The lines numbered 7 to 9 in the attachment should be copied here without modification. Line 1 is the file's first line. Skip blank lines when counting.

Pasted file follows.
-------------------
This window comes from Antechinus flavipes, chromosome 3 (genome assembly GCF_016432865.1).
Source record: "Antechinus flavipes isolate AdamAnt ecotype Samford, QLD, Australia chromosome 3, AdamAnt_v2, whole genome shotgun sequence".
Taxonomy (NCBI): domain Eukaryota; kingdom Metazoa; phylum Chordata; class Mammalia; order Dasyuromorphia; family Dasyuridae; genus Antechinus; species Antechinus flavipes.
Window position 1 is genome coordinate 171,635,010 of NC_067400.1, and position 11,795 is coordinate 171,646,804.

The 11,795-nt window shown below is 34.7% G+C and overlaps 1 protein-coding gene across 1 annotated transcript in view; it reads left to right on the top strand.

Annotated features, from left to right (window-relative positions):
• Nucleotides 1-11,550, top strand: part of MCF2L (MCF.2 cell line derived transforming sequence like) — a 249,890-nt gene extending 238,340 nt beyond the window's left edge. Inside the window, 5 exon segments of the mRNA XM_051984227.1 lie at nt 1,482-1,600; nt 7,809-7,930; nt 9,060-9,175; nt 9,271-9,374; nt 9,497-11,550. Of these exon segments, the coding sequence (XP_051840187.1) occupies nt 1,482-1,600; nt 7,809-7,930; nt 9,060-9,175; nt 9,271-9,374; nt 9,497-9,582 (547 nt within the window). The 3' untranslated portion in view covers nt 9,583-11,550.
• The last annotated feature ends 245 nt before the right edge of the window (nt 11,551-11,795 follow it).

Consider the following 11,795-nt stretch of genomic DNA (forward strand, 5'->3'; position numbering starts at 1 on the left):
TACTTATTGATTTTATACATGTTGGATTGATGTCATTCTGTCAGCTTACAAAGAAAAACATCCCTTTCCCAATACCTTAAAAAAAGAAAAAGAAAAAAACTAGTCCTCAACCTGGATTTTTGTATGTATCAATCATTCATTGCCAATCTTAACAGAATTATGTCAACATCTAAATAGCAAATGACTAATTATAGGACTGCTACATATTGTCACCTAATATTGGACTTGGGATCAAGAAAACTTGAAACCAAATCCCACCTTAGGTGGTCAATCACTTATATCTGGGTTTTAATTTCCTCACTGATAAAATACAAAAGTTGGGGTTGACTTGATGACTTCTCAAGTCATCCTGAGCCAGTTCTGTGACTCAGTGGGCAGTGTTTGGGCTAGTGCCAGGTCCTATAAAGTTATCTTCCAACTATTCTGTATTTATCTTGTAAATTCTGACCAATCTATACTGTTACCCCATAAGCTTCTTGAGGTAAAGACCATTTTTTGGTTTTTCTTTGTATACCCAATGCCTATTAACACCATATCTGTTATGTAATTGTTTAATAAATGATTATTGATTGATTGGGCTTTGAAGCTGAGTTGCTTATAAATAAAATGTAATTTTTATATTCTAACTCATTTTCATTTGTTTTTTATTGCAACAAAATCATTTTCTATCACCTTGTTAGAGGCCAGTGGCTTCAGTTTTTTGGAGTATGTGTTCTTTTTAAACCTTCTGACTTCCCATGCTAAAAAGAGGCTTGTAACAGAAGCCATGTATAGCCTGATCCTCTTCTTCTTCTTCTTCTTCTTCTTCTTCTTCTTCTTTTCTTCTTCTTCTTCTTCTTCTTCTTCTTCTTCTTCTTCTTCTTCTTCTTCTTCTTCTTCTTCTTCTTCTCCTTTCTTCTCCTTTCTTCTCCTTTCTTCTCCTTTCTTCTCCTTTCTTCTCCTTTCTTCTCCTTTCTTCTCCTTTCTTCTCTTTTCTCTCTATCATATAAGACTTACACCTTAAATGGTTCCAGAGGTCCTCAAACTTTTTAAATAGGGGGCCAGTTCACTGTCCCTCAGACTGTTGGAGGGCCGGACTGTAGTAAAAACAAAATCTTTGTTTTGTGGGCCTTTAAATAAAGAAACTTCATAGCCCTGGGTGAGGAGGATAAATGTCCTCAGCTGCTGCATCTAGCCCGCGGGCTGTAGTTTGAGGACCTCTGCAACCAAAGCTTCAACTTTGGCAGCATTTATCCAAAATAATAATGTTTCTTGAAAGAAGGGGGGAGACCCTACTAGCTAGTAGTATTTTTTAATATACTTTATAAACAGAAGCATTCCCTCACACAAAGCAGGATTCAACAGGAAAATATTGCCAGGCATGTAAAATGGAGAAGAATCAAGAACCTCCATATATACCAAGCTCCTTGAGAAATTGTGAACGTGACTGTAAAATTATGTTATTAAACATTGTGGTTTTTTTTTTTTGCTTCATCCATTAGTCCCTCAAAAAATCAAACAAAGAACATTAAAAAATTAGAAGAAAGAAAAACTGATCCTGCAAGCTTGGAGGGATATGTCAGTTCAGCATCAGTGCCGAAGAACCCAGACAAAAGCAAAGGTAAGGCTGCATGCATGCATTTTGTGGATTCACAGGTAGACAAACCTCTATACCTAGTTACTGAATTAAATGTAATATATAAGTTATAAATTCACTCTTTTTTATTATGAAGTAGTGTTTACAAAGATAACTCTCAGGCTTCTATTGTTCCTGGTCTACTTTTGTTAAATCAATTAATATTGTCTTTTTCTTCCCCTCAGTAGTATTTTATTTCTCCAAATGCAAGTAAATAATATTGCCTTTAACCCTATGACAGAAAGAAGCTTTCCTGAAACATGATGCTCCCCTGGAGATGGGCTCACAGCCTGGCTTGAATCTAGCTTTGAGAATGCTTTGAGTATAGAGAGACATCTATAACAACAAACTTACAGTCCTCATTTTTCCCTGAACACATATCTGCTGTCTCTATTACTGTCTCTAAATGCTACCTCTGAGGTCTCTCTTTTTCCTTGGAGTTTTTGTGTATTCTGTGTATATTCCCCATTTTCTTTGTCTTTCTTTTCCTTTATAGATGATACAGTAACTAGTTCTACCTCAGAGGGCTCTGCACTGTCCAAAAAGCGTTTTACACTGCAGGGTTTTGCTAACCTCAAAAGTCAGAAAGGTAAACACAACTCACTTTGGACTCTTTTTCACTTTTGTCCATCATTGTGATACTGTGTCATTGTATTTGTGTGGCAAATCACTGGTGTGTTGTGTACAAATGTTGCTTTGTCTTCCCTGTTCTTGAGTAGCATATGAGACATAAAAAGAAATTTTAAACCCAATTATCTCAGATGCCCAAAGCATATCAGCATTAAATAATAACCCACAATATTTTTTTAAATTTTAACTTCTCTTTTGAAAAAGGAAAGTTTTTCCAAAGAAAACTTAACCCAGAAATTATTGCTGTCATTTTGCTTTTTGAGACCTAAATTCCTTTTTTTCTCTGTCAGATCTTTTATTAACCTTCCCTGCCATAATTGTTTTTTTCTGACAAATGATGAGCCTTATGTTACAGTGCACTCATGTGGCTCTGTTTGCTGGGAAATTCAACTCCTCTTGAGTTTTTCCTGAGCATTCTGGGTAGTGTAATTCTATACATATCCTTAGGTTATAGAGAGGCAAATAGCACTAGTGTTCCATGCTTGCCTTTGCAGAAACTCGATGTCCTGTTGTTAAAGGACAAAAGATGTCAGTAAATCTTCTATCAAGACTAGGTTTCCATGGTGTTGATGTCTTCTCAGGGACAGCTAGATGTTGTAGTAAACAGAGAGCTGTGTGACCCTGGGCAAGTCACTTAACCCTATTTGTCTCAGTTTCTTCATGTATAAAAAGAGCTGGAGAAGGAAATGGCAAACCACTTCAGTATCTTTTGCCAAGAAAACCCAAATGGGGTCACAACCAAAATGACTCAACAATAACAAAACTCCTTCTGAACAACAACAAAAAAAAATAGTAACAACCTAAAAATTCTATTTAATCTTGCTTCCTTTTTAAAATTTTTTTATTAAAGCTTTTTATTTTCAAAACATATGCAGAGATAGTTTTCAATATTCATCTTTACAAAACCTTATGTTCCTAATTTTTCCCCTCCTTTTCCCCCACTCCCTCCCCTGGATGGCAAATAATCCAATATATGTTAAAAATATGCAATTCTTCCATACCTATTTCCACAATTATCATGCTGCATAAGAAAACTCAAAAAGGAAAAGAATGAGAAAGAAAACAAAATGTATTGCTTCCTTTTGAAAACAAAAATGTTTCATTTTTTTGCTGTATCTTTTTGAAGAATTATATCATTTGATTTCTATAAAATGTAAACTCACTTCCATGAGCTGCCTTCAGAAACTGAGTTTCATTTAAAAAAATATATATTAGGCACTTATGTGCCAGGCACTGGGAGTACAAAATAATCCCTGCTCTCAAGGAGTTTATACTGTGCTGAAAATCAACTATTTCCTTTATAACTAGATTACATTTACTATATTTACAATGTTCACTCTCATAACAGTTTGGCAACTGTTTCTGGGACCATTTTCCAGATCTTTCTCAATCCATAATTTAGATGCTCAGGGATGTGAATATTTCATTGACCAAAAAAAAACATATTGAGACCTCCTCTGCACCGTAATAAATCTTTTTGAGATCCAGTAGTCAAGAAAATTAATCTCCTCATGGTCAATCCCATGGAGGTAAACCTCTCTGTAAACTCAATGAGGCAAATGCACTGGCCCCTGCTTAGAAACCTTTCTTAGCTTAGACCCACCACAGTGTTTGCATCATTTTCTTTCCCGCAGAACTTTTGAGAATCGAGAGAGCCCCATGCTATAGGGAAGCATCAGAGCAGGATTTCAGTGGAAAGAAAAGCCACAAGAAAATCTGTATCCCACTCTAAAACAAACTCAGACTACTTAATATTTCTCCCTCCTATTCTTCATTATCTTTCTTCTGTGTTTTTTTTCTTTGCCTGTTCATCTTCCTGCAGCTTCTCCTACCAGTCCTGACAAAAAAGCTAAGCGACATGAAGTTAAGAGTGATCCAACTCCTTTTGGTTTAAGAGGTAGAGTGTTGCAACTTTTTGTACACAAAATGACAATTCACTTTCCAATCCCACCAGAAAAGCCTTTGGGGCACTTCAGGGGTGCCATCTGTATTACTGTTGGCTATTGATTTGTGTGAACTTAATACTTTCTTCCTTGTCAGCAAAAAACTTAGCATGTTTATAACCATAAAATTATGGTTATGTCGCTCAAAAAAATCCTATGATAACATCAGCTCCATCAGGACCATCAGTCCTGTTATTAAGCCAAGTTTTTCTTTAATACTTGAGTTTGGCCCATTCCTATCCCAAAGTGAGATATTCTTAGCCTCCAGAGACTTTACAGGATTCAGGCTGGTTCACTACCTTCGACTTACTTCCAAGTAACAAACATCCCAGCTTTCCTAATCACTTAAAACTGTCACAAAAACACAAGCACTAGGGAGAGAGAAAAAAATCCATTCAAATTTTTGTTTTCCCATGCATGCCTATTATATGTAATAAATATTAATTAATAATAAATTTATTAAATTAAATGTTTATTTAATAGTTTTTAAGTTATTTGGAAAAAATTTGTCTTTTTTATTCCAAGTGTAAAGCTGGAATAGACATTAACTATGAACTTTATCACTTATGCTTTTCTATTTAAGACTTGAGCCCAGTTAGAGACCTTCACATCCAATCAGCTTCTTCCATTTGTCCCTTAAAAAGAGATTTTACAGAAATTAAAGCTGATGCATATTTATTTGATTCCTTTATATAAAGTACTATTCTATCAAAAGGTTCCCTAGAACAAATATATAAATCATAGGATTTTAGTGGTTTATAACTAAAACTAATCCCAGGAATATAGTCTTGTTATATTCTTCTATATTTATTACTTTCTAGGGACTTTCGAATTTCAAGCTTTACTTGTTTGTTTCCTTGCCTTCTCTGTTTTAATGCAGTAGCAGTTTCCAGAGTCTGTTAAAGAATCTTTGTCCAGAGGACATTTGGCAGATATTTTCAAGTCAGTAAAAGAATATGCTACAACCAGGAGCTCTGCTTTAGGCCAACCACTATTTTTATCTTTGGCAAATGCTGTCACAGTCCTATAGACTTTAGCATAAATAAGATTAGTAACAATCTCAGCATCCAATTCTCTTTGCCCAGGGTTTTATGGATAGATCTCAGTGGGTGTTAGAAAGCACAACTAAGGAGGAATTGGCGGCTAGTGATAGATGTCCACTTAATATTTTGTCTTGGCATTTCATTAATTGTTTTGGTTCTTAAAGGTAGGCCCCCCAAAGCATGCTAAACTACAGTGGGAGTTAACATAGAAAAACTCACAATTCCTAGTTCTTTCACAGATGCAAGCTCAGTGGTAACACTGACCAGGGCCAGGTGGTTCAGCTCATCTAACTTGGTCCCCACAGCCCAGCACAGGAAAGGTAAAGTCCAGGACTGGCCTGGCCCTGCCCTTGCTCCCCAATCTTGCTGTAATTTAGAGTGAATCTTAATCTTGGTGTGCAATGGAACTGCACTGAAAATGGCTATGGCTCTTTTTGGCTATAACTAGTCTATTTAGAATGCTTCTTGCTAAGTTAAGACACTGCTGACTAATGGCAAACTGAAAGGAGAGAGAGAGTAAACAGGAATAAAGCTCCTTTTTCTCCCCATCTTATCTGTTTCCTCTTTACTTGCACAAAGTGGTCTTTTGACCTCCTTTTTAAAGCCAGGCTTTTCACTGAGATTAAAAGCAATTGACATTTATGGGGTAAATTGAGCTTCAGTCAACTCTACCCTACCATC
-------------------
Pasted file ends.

• Nucleotides 1-11,550, top strand: part of MCF2L (MCF.2 cell line derived transforming sequence like) — a 249,890-nt gene extending 238,340 nt beyond the window's left edge. Inside the window, 5 exon segments of the mRNA XM_051984227.1 lie at nt 1,482-1,600; nt 7,809-7,930; nt 9,060-9,175; nt 9,271-9,374; nt 9,497-11,550. Of these exon segments, the coding sequence (XP_051840187.1) occupies nt 1,482-1,600; nt 7,809-7,930; nt 9,060-9,175; nt 9,271-9,374; nt 9,497-9,582 (547 nt within the window). The 3' untranslated portion in view covers nt 9,583-11,550.
• The last annotated feature ends 245 nt before the right edge of the window (nt 11,551-11,795 follow it).

Consider the following 11,795-nt stretch of genomic DNA (forward strand, 5'->3'; position numbering starts at 1 on the left):